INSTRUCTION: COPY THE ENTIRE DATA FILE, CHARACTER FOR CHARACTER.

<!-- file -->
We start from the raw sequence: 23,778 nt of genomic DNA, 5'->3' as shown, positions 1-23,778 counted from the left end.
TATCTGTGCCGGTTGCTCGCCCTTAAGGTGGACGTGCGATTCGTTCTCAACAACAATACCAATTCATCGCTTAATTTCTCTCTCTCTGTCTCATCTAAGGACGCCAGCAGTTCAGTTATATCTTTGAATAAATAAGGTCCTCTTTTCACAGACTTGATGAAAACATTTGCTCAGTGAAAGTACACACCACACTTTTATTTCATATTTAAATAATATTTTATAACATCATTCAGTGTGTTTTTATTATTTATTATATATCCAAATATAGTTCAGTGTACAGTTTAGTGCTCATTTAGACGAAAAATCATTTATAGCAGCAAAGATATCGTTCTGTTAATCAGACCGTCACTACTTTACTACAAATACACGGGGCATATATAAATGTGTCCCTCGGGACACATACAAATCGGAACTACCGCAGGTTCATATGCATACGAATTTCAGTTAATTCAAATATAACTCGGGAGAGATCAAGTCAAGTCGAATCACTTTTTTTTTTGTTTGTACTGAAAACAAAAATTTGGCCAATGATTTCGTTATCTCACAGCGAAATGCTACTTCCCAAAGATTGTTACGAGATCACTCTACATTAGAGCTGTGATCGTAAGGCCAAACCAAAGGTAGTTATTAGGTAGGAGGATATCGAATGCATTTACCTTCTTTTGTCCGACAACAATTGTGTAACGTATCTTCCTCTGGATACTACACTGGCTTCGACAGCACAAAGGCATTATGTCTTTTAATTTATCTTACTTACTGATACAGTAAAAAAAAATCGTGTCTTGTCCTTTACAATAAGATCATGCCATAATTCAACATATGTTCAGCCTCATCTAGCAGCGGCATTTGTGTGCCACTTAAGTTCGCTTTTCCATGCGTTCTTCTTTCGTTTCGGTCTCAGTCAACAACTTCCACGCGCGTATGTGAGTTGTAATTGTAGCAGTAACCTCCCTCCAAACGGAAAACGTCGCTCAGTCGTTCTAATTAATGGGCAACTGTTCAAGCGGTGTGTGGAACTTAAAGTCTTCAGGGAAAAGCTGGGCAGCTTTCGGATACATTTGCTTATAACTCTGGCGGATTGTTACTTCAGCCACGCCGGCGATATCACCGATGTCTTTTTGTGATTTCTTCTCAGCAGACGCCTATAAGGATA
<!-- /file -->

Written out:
We start from the raw sequence: 23,778 nt of genomic DNA, 5'->3' as shown, positions 1-23,778 counted from the left end.
TATCTGTGCCGGTTGCTCGCCCTTAAGGTGGACGTGCGATTCGTTCTCAACAACAATACCAATTCATCGCTTAATTTCTCTCTCTCTGTCTCATCTAAGGACGCCAGCAGTTCAGTTATATCTTTGAATAAATAAGGTCCTCTTTTCACAGACTTGATGAAAACATTTGCTCAGTGAAAGTACACACCACACTTTTATTTCATATTTAAATAATATTTTATAACATCATTCAGTGTGTTTTTATTATTTATTATATATCCAAATATAGTTCAGTGTACAGTTTAGTGCTCATTTAGACGAAAAATCATTTATAGCAGCAAAGATATCGTTCTGTTAATCAGACCGTCACTACTTTACTACAAATACACGGGGCATATATAAATGTGTCCCTCGGGACACATACAAATCGGAACTACCGCAGGTTCATATGCATACGAATTTCAGTTAATTCAAATATAACTCGGGAGAGATCAAGTCAAGTCGAATCACTTTTTTTTTTGTTTGTACTGAAAACAAAAATTTGGCCAATGATTTCGTTATCTCACAGCGAAATGCTACTTCCCAAAGATTGTTACGAGATCACTCTACATTAGAGCTGTGATCGTAAGGCCAAACCAAAGGTAGTTATTAGGTAGGAGGATATCGAATGCATTTACCTTCTTTTGTCCGACAACAATTGTGTAACGTATCTTCCTCTGGATACTACACTGGCTTCGACAGCACAAAGGCATTATGTCTTTTAATTTATCTTACTTACTGATACAGTAAAAAAAAATCGTGTCTTGTCCTTTACAATAAGATCATGCCATAATTCAACATATGTTCAGCCTCATCTAGCAGCGGCATTTGTGTGCCACTTAAGTTCGCTTTTCCATGCGTTCTTCTTTCGTTTCGGTCTCAGTCAACAACTTCCACGCGCGTATGTGAGTTGTAATTGTAGCAGTAACCTCCCTCCAAACGGAAAACGTCGCTCAGTCGTTCTAATTAATGGGCAACTGTTCAAGCGGTGTGTGGAACTTAAAGTCTTCAGGGAAAAGCTGGGCAGCTTTCGGATACATTTGCTTATAACTCTGGCGGATTGTTACTTCAGCCACGCCGGCGATATCACCGATGTCTTTTTGTGATTTCTTCTCAGCAGACGCCTATAAGGATA